In this week's episode of This Is the Gospel, Anna's mother is diagnosed with terminal breast cancer. With all the faith her 9-year-old self can muster, she prays for her mother to be healed. But on October 13, 2005, Anna wakes up to the news that her mother had passed away. Full of grief and anger, Anna decides God must not answer her prayers at all. It's not until years later that a scripture changes Anna's mind.
Note: This excerpt has been edited for clarity.
Growing up in Primary, I was always taught that if you had a good desire, and if it was a righteous desire, then Heavenly Father was going to answer your prayer. I was always taught about the miracles that happened, you would read about it in the scriptures, and I would hear people bear testimony about the miracles in their own life.
So when I was 9 years old—I had just turned 9—we found out that my mom's cancer had come back. She was diagnosed with breast cancer when I was 5 and then had been in remission and it had come back. This time, they told us that it was terminal, that she was probably going to not survive it because it had spread so rapidly throughout her body.
I knew that it was going to be okay. I was like, "No worries, I'll just pray," because I felt that praying for my mom to live and to not die was a very righteous desire.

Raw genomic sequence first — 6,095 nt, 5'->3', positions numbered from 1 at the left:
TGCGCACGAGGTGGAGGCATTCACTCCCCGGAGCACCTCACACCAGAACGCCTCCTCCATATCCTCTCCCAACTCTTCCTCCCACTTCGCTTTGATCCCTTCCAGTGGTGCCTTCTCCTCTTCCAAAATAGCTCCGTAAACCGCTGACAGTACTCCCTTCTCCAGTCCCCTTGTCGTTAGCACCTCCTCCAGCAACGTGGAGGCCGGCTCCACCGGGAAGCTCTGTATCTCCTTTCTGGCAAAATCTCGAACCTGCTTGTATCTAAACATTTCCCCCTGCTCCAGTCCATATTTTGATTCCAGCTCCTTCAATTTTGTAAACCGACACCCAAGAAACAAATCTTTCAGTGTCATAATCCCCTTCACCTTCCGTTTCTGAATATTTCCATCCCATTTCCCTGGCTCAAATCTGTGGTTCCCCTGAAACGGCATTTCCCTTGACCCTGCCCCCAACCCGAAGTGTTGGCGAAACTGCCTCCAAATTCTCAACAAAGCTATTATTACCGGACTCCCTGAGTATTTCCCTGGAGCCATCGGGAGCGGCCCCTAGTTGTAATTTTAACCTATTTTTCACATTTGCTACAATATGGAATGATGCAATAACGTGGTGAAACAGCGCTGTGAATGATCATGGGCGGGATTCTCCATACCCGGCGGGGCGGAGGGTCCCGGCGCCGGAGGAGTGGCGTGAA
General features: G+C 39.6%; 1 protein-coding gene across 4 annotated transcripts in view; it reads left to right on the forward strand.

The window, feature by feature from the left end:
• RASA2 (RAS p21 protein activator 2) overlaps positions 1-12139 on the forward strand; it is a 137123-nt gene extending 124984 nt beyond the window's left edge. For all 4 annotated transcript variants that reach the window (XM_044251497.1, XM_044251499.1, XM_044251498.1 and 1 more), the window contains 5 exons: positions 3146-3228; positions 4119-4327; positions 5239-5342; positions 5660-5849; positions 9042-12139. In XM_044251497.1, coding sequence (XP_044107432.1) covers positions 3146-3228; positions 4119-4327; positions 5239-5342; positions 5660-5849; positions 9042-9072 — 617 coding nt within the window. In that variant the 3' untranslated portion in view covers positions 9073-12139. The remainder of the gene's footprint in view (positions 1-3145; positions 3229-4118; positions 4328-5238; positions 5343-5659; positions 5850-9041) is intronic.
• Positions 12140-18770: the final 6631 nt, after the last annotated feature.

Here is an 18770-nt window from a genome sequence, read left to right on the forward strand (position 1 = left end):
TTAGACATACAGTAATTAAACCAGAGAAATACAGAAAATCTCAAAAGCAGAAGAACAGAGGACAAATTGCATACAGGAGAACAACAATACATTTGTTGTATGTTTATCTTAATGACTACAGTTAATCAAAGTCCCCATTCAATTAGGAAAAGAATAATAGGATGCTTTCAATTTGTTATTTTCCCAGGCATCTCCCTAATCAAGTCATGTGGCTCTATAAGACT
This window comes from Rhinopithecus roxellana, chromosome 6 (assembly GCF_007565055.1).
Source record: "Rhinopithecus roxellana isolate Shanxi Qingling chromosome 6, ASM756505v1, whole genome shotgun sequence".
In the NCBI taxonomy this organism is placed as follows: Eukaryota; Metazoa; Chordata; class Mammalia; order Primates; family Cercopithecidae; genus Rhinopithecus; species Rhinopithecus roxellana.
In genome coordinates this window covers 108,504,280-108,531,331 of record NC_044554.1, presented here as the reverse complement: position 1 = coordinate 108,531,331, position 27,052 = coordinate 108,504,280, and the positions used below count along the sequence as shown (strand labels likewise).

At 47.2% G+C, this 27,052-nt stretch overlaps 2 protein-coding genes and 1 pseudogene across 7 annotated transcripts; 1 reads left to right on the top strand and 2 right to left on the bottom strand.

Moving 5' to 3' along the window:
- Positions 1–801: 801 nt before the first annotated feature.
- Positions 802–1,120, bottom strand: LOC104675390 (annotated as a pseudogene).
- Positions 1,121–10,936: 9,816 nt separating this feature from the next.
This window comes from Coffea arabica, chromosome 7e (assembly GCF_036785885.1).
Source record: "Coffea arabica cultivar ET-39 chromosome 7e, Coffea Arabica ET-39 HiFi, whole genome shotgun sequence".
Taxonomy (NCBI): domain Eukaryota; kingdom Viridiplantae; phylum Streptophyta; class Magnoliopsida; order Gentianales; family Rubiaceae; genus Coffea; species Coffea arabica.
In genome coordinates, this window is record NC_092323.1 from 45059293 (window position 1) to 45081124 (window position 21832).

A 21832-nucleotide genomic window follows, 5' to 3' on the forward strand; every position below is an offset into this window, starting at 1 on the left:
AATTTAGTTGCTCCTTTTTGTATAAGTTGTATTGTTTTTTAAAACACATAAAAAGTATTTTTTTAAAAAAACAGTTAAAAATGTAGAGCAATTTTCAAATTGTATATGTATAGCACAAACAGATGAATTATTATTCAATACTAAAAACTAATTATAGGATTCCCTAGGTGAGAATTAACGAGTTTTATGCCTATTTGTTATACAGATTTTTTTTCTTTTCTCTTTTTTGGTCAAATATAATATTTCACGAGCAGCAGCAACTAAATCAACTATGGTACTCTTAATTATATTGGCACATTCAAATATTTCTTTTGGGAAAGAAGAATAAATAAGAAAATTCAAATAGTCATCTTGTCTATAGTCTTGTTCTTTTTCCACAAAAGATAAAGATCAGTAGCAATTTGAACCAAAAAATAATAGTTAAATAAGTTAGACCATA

So I prayed so hard that she wouldn't die because I didn't want her to and I really believed that if I prayed that she wouldn't die, that she wouldn't. That she would survive. This would be one of those miracle stories.
But on October 13, 2005, I remember waking up and I looked at the clock and it was nine in the morning. I shared the room with my sister and I thought, "This is the greatest day of my life, my parents have forgotten to wake me up for school. I don't have to go to school."
My little sister woke up and she started making noises and trying to talk to me and I was like, "No, no, go back to bed. Mom and Dad won't take us to school if we don't wake up." But my dad heard us and he asked us to come out. We went out into our living room and he was there with his mom and his sister, and they told us that my mom passed away earlier that morning—that the cancer had taken her life. I was 9 and my little sister had just barely turned 7.
I was just bawling. I was like, "What? No! My mom can't be gone." And I can remember telling my dad, "You know, Dad, I'm not gonna pray anymore." I said, "God didn't answer my prayer. So obviously God doesn't love me. God doesn't answer prayers because I prayed so hard and so many people were praying that she wouldn't die." And yet, here I was without a mom here on earth and I was just so upset and I was so angry.
Anger was like this blanket for me where I would just like wrap it around myself. Anytime I started to not feel angry, I was like, "Whoa, this feels weird, bring it back." My prayers definitely changed after that, where, when I would pray, it would be very routine. It would be, "Please bless that I'll be able to sleep tonight. And I'll be able to wake up and go to school tomorrow and do good things."
It wasn't very heartfelt. I didn't want . . . I didn't want to pray. And I didn't really pray on my own.